But, almost 20 years after its birth, kwaito is now in the process of reinventing itself to keep up with other genres.

"Now, it has become more competitive. Before, all we had was kwaito. Hip hop wasn't as big.  You didn't have your dubstep.  You didn't have your MTVs.  It wasn't that big," Stapura explained. "Now people are exposed to a lot more.  We have a lot more access to everything in the world.  And, the music did struggle with keeping up with the trends, worldwide."

A new generation of artists is remodeling the genre, mixing its dance beat with samples of jazz or soul. Kwaito is becoming more sophisticated, but with always the very same idea in mind : enjoy the freedom and spread the fun.

You May Like

Koreas Mark 61st Anniversary of War Armistice

Muted observances on both sides of heavily-armed Demilitarized Zone that separates two decades-long enemies More

Judge Declares Washington DC Ban on Public Handguns Unconstitutional

Ruling overturns capital city's prohibition on carrying guns in pubic More

Pricey Hepatitis C Drug Draws Criticism

Activists are using the International AIDS Conference to criticize drug companies for charging high prices for life-saving therapies More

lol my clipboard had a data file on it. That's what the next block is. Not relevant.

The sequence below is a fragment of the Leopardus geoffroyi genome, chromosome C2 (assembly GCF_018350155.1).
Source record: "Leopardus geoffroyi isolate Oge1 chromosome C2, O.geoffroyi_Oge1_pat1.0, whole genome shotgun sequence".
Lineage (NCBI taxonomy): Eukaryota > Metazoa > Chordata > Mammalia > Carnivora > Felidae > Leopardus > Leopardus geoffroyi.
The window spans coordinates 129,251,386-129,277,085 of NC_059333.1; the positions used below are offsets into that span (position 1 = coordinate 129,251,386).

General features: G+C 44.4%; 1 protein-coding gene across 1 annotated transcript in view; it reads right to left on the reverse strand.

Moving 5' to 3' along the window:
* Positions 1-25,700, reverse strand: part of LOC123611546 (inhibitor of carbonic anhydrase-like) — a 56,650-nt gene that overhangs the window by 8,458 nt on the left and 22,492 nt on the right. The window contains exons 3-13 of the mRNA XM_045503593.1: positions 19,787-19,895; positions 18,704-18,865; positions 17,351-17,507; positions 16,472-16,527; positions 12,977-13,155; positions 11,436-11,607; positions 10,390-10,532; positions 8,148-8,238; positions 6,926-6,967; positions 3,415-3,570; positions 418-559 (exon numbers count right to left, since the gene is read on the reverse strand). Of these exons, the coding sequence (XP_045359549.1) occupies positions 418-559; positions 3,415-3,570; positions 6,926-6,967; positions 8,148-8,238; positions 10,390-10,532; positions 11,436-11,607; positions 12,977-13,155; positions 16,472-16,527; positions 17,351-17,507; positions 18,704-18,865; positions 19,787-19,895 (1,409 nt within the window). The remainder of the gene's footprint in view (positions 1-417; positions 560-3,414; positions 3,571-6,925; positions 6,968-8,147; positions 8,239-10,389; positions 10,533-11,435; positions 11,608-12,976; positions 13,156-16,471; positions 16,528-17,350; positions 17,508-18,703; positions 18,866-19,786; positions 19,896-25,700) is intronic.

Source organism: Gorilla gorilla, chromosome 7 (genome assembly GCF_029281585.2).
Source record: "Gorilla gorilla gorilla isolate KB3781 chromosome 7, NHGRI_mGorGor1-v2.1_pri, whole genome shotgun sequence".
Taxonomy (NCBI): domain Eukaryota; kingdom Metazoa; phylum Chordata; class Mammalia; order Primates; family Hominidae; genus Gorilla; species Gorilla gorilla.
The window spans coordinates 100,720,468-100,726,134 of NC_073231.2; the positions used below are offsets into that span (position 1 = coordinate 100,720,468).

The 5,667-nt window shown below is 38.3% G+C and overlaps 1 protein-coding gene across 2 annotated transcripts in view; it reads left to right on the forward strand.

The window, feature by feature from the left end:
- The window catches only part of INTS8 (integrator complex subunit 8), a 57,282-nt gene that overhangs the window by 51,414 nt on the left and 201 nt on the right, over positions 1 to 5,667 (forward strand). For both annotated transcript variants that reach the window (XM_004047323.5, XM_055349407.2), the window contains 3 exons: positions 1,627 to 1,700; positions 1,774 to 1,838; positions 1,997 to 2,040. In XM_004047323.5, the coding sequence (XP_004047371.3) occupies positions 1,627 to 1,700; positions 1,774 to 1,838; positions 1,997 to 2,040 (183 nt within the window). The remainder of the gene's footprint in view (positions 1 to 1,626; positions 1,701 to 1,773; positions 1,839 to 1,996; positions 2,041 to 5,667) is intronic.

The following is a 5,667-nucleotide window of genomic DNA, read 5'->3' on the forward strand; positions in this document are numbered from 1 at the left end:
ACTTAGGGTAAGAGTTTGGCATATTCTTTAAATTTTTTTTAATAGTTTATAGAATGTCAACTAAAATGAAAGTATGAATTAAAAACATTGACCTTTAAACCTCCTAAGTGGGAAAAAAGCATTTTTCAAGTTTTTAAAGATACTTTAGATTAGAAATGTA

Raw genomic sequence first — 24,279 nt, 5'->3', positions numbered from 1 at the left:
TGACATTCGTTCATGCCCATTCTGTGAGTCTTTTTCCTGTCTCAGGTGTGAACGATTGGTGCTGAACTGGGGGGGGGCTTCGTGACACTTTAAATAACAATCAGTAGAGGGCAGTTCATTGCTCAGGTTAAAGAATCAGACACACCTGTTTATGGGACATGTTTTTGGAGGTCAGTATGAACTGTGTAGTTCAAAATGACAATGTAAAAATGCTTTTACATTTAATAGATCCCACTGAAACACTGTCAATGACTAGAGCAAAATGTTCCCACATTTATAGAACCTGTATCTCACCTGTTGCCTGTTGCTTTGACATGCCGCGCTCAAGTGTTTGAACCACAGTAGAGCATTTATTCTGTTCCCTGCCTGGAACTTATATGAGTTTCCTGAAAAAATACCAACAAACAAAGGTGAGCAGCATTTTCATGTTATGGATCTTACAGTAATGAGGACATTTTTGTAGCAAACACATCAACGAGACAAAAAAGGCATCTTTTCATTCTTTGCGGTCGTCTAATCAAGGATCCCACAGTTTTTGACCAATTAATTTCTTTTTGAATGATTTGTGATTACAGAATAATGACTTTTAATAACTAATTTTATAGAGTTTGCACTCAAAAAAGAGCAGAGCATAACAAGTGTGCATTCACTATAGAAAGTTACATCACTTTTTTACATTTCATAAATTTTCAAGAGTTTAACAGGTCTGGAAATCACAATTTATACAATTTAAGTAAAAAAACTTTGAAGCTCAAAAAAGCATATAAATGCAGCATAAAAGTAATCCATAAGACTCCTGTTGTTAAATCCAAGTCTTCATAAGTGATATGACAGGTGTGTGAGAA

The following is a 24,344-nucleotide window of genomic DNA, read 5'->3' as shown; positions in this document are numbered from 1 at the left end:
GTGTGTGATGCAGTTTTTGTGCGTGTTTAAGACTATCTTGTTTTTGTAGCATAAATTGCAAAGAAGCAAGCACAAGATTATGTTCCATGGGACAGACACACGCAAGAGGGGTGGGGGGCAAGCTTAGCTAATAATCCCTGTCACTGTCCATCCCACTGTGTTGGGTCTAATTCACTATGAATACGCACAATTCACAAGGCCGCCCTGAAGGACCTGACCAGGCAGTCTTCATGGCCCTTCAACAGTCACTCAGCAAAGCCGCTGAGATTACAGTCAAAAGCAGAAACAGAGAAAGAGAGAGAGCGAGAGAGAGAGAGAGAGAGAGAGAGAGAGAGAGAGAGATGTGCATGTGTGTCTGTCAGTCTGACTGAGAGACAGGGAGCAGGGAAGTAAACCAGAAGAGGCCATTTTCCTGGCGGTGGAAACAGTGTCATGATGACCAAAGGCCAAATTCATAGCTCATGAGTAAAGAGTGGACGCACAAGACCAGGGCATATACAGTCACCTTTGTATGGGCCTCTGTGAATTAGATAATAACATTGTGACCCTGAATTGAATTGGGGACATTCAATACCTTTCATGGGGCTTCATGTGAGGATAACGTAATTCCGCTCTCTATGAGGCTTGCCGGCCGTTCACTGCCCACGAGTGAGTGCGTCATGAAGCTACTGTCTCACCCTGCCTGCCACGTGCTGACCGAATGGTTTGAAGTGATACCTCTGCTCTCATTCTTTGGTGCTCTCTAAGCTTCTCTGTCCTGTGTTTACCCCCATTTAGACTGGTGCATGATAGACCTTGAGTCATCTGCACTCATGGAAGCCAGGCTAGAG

This forum has been closed.
Comments
     
There are no comments in this forum. Be first and add one

Featured Videos

Your JavaScript is turned off or you have an old version of Adobe's Flash Player. Get the latest Flash player.
Students in Business for Themselvesi
X
Mike O'Sullivan
July 26, 2014 11:04 AM
They're only high school students, but they are making accessories for shoes, fabricating backpacks and doing product photography - all through their own businesses. It's the result of a partnership between a non-profit organization that teaches entrepreneurship and their schools. VOA's Mike O'Sullivan and Deyane Moses met the budding entrepreneurs near Los Angeles.
Video

Video Students in Business for Themselves

They're only high school students, but they are making accessories for shoes, fabricating backpacks and doing product photography - all through their own businesses. It's the result of a partnership between a non-profit organization that teaches entrepreneurship and their schools. VOA's Mike O'Sullivan and Deyane Moses met the budding entrepreneurs near Los Angeles.
Video

Video Astronauts Train in Underwater Lab

In the world’s only underwater laboratory, four U.S. astronauts train for a planned visit to an asteroid. The lab - called Aquarius- is located five kilometers off Key Largo, in southern Florida. Living in close quarters and making excursions only into the surrounding ocean, they try to simulate the daily routine of a crew that will someday travel to collect samples of a rock orbiting far away from earth. VOA’s George Putic has more.
Video

Video Not Even Monks Spared From Thailand’s Junta-Backed Morality Push